These wondrous sculptures acknowledge conventions as wide ranging as correspondence art, the great American tradition of the travelogue, cabinets of curiosity, and the surrealist’s fascination with exalting the ordinary. Presented in an intimate arrangement the installation becomes a room of wonder that speaks of an individual and collective past. The provenance of each of the objects culminates in a diverse mosaic of narratives. Overall, the installation is a monument to Dion’s travels and the complexity of the relationship between nature and culture.
An earlier iteration of Travels of William Bartram—Reconsidered, curated by Julie Courtney, was exhibited last year at Bartram’s Garden, Philadelphia. Mark Dion: Travels of William Bartram—Reconsidered, a 110 page full color catalogue published by Bartram’s Gardens to coincide with the first exhibition will be available at the gallery.
Based in New York City and Pennsylvania Mark Dion's notable recent projects include Concerning Hunting, Arhus Kunstbygning, Denmark; traveling to Galleria Civica di Modena, Modena, Italy; Herbert Gerisch-Stifung Neumünster, Germany; Kunstalle Krems, Krems an der Donau, Austria, 2008-10 (solo); Le department archeologique des researches archeologiques subaquatiques et sour-marines du Musée de l'Arles et de la Provence antiques, Musée departmental Arles antiques, Arles, France (solo) 2009; Radical Nature: Art and Architecture for a Changing Planet 1969-2009, Barbican Art Gallery, London; traveling to the Dick Institute, Kilmarnock, Scotland, 2009-2010 (group); Revolutions – Forms That Turn, Biennale of Sydney, Australia, 2008 (group); Human/Nature: Artists Respond to a Changing Planet, Museum of Contemporary Art, San Diego, 2008 (group); Seattle Vivarium, part of the Olympic Sculpture Park, Seattle Art Museum, 2007 (solo); The Natural History of the Museum, Carre d'Art, Nimes, France and touring to Dunkers Kulturhus, Helsingborg, Sweden and Seedamm Kulturzentrum, Pfäffikon, Switzerland, 2007 (solo).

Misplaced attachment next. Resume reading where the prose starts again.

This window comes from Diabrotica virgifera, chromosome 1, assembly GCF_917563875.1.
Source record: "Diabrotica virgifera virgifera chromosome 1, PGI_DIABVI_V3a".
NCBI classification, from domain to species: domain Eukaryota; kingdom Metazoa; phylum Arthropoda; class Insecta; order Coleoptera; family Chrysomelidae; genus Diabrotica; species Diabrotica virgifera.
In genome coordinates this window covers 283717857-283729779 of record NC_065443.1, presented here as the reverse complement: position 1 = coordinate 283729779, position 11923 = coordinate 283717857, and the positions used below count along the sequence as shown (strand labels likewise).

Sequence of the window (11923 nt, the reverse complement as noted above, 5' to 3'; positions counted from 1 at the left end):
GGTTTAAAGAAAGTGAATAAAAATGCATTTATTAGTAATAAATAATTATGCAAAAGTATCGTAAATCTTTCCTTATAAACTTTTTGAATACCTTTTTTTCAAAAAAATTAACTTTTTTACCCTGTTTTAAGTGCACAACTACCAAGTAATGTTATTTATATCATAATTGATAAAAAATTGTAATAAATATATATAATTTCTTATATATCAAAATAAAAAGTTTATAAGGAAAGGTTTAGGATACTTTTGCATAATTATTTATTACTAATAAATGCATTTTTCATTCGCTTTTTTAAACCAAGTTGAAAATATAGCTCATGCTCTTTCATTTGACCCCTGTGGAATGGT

David Brooks, Sanna Kannisto, Till Krause, James Prosek and Laurent Tixador & Abraham Poincheval
Curated by Mark Dion
One shudders at the notion of contemporary travel. Images of the dreaded middle seat on a stale and stingy American Airlines flight haunt the imagination. Delays, discomfort, and duty meld with a vague sense of guilt for contributing to the carbon glut. This exhibition however has nothing to say about the banalities and petty betrayals of the business and holiday traveler, rather it focuses on a collection of international artists for whom travel is still an adventure, and is celebrated as the most profound way of knowing.